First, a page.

By Madison Killian

pretty-reckless-andrew-lipovsky-0781-pr-site

Photo Courtesy of Razor & Tie

The first time I saw The Pretty Reckless in concert was when I was 16 at Warped Tour. The crowd was a small handful of eager people, most of which were whispering about her role as “Little J” on Gossip Girl. Fast forward a few years, I’m 22 now, and TPR have three full length albums under their belt and a solid following. So solid, in fact, that when I arrived at their show in Seattle, people were still lining up to go inside.

After wandering inside, I found myself standing to the right of the stage, as flying solo to a concert can sometimes be scary or isolating. The two opening acts had allowed all of the middle aged, leather vest clad Sons of Anarchy fans in the crowd the time to get a nice buzz going, and I was lucky enough to be standing next to the loudest and most drunk testosterone filled skin bags in the room. The pair’s derogatory attitudes towards the younger women in the crowd were just a portion of the inconvenience these two under-educated and over-aneibriated fellas were causing.

As if to redirect the crowd’s growing chaos, Taylor Momsen’s voice echoed throughout the room. A shockwave went throughout the crowd and jaws dropped while fast, heart racing music slapped us in the face.

pretty-reckless-andrew-lipovsky-0680-pr-site

Photo Courtesy of Razor & Tie

The band played new songs and old, and when Momsen started into “Light Me Up” from their debut album, I found myself flooded with memories of being an angsty and “impossibly misunderstood” teenager. Looking around the large industrial space where the concert was being held, it was hard for me to imagine that these songs I had listened to when I was in high school, getting ready for my first date, my first party, had the same significance to the middle aged men in the crowd.

It’s abundantly clear to me now, that The Pretty Reckless have reached a large and diverse audience despite their culturally rarified ethos of “going to hell.” This spirit shows up in Momsen’s lyrics and videos, a rebel yell of sorts to galvanize women that don’t buy into the traditional and often misogynistic idea of women’s place in punk rock music.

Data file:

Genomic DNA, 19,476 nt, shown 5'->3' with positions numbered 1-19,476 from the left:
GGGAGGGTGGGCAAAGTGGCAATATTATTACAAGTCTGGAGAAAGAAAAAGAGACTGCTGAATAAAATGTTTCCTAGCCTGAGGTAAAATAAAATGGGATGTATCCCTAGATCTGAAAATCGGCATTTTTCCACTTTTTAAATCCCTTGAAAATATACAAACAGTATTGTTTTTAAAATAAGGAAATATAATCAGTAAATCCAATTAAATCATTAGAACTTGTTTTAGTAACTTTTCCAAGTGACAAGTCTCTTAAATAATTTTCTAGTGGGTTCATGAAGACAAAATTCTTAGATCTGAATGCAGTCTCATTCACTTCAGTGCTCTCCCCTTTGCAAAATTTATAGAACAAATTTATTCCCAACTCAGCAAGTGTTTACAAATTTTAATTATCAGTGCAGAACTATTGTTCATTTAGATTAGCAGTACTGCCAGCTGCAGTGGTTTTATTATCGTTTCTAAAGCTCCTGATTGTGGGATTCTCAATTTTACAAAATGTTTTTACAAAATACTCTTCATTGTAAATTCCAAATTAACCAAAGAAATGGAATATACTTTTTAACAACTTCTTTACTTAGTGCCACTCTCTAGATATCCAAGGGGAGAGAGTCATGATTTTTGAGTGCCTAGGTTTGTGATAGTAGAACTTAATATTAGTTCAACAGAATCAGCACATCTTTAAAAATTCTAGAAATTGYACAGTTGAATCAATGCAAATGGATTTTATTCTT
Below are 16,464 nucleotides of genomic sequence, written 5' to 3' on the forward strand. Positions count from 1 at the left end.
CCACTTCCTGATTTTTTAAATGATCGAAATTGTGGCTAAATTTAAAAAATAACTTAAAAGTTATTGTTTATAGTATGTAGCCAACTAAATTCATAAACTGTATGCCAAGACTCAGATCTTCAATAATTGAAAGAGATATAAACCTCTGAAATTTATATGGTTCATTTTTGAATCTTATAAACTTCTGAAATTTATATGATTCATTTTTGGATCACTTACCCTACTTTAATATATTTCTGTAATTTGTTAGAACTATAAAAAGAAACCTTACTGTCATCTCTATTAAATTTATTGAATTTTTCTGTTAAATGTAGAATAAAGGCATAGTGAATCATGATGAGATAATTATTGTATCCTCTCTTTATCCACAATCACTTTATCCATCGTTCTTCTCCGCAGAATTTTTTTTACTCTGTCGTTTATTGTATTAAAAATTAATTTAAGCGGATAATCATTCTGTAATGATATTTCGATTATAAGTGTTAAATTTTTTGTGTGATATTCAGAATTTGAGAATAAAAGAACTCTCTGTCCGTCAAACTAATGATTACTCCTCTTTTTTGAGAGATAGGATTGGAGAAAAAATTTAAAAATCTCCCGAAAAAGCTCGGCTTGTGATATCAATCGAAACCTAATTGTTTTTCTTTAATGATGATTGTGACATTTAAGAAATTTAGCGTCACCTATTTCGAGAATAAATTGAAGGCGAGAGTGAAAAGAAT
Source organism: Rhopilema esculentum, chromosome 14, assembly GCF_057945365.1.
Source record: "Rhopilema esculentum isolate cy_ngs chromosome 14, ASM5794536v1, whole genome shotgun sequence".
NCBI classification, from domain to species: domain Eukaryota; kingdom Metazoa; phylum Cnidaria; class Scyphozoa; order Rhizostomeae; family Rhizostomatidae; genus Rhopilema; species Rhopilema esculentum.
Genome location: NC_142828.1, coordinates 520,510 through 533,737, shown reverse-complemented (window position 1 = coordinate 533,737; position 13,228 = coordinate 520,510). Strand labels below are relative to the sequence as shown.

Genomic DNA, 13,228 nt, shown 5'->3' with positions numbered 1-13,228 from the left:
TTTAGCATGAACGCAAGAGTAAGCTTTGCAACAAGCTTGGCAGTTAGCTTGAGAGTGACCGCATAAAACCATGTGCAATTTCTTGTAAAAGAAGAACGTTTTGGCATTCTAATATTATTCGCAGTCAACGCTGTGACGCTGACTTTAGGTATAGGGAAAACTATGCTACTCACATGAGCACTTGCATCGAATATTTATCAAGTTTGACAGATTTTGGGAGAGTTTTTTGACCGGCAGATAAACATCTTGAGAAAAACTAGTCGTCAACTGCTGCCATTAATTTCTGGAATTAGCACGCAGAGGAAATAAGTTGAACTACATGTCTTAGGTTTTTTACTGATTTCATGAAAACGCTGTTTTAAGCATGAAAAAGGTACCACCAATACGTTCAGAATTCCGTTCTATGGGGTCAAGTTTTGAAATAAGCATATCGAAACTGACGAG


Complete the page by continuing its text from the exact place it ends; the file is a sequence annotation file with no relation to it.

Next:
The show ended almost as abruptly as it had begun, a captivating performance that felt like it had gone by in the blink of an eye. The show was a success and the band was brought out for an encore, their song “Fucked Up World,” broken up by a 4-5 minute long drum solo, a unique and incredibly satisfying way to end the lively show.

 

 

 

In Limbo

poetry, Uncategorized, Words
YOU ARE IN LIMBO, WILLING YOURSELF TO PULL ANSWERS OUT OF THE AETHER.
 cw34lukusaarxly
Cuts and bruises are a hazard of living with a human body. The skin can be cut or pierced or braised. It’s simultaneously a delicate and resilient organ – think of the viruses and bacteria your skin fends off every minute. Think of how your skin produces sweat to cool you down but bleeds easily, too.
What I’m saying is that you are porous and your walls are imperfect, and that is part of being human. When you woke up this morning, your first instinct was – but how ? You could debate that, numerically, the other candidate won, but our system is more complicated than this. You try to pull up some long- forgotten memory of high school, government class – the Electoral College was put in place to (attempt to) equalize representation. You remember discussing the difference between democracy and federal republic. You overlooked the truth that your country is still separated by segregation, that communities live in homogeneous spaces that lack diversity.